Concepts cars are designed to impress and garner attention, so it’s always a pleasant surprise when a production model resembles its concept.
Automakers often use concept cars as a way to preview a future production model — it’s just too expensive to create something totally unrealistic that will never see the light of day. By taking concepts to auto shows worldwide, automakers gauge the public’s reaction and use the feedback to improve the product in hopes it will be a sales success when it hits dealerships.
What often happens, however, is that automakers unveil amazing-looking concepts and then when the production model debuts, it looks totally different and too toned down, which is a huge disappointment.
Here’s a list of 10 production cars that looked just like their concepts, no matter how outrageous they may have seemed when they first debuted.
10. Plymouth Prowler
The Plymouth Prowler concept made a surprising debut in 1993, serving as a retro-futuristic hot rod and making many wonder if Chrysler would actually pull the trigger and produce it. Well, the American automaker did and four years later, it was produced alongside the Dodge Viper in 1997. The wild-looking Prowler still has a cult following and although its production ended in 2002, the company really stuck to the concept and made only subtle changes for the production model.
9. Ford Atlas Concept / F-150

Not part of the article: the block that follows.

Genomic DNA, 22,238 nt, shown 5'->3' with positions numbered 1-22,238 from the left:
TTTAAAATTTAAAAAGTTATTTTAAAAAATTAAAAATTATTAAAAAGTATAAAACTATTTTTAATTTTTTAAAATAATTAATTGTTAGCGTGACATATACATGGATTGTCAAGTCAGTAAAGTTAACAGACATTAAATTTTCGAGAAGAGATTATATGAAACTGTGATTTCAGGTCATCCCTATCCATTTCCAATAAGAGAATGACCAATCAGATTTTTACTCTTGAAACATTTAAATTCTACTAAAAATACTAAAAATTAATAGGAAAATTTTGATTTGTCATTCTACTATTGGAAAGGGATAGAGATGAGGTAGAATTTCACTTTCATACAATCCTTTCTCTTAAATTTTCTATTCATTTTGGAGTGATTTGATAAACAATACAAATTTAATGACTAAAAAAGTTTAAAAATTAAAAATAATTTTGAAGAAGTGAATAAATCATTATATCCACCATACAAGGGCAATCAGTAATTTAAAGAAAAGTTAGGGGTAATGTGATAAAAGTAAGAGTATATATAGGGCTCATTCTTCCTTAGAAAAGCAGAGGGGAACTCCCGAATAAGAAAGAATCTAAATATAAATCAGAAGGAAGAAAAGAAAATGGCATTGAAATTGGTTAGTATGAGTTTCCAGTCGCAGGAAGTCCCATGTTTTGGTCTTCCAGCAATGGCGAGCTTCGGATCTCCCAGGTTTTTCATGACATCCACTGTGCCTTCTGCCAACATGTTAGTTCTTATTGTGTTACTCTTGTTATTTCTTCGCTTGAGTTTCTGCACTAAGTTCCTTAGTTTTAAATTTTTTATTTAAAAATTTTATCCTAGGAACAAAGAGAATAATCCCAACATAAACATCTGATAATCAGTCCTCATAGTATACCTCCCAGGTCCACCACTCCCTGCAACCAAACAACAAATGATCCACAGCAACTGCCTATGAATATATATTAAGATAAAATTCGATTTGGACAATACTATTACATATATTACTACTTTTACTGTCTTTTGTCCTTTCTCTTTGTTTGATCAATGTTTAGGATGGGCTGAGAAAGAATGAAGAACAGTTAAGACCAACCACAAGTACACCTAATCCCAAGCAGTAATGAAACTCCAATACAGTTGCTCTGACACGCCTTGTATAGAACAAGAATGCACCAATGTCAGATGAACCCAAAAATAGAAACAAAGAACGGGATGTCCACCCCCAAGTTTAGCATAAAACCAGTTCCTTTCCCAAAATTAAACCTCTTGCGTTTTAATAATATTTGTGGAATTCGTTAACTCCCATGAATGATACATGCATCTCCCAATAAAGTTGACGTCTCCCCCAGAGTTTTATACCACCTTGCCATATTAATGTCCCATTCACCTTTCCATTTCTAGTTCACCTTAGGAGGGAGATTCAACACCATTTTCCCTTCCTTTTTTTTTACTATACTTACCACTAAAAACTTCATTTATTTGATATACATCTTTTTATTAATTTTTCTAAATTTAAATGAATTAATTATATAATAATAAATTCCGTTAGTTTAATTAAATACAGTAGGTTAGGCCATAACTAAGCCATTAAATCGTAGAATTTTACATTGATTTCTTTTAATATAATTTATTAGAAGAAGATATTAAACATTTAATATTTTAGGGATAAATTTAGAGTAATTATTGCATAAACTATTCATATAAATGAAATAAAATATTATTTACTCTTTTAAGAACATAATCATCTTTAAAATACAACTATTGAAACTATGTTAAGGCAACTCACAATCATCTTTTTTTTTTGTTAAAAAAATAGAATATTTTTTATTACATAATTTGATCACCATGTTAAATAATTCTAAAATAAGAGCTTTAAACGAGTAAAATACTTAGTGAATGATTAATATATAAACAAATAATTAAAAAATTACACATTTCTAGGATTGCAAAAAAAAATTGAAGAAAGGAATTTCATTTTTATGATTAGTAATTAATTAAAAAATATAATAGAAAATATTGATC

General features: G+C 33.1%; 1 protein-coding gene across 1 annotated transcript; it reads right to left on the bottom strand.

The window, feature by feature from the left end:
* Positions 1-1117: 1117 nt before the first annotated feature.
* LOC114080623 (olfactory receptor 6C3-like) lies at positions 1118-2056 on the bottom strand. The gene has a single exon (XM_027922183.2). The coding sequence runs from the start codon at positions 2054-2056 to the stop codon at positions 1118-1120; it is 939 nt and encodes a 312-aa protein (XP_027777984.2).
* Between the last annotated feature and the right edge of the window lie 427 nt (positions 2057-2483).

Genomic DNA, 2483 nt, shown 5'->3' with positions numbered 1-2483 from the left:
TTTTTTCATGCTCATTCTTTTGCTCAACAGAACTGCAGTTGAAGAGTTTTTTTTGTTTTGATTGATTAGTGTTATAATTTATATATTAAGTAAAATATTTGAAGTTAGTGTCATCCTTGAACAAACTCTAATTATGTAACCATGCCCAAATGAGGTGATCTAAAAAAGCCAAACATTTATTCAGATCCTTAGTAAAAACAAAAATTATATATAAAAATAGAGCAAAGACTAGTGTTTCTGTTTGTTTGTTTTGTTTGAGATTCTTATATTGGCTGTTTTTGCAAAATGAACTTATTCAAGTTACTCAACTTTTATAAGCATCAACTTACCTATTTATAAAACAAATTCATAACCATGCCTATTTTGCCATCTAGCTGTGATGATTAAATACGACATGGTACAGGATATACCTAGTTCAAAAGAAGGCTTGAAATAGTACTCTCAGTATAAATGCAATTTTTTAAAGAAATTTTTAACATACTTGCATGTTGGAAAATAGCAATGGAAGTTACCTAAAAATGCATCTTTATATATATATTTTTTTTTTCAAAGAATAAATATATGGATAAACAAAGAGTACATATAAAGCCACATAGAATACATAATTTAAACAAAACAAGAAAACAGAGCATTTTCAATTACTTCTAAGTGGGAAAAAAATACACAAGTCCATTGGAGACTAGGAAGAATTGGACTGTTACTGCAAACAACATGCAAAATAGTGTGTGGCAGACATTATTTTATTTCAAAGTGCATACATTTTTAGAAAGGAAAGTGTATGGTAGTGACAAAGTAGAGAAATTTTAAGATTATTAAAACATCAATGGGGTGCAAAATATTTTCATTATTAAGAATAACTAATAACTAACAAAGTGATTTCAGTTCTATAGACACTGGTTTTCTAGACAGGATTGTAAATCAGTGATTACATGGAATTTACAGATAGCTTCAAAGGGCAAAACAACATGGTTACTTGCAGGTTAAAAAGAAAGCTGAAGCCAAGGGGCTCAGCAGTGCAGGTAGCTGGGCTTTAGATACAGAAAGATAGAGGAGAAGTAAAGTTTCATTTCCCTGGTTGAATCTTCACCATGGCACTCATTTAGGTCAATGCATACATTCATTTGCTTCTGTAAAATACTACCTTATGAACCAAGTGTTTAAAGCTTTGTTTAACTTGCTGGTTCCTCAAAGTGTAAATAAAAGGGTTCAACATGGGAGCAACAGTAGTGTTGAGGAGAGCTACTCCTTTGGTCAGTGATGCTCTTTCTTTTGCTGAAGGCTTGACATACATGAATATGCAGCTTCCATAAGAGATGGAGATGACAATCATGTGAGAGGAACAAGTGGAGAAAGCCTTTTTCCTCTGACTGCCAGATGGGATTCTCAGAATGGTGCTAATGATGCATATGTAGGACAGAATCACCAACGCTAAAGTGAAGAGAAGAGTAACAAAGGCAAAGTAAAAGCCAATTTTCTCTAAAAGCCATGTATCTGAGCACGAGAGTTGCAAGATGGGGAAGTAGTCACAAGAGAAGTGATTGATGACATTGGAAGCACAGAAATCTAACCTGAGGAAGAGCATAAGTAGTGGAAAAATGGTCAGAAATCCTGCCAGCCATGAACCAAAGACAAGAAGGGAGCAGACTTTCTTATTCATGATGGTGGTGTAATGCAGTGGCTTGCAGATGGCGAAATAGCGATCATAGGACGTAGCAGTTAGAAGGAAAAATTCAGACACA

As the best-selling vehicle in America, Ford took a gamble with overhauling its popular F-Series pickup truck. The company previewed its new F-150 with the Atlas Concept at the 2013 Detroit Auto Show, which had a bold design and was a big departure from the traditional F-Series styling. When the production F-150 arrived, it looked a lot like the concept while shedding weight, thanks to the use of aluminum.
8. Toyota C-HR
Toyota previewed a wild crossover with the funky-looking C-HR Concept, and although the production model toned down a few of the styling elements, the overall shape and design lived on. Originally planned to head to the U.S. market as a Scion model, Toyota has since killed off the brand, meaning the new compact crossover will be sold under the Toyota name in the U.S.
7. Honda Civic Hatchback
It’s been a long time coming, but the Honda Civic hatchback is returning to the U.S. and enthusiasts are quite excited. The Japanese automaker previewed the model with a concept at the 2016 Geneva Motor Show and, surprisingly, Honda kept its aggressive front end intact for the production model that recently enjoyed a public appearance at the 2016 Paris Motor Show. Honda also previewed the next Civic Type R in Paris, and hopefully that production version sticks to the concept as well.
6. Infiniti Q60
Infiniti has been on a roll lately, debuting attractive concepts one after another. The Japanese luxury automaker previewed the new Q60 coupe with a stunning concept at the 2015 Detroit Auto Show. The design got toned down a notch for the production model, but for the most part, it carries over the design and styling previewed by the concept. For years, the G35 and G37 coupe models have been popular with entry-level luxury buyers and it appears the Q60 will continue that tradition for years to come.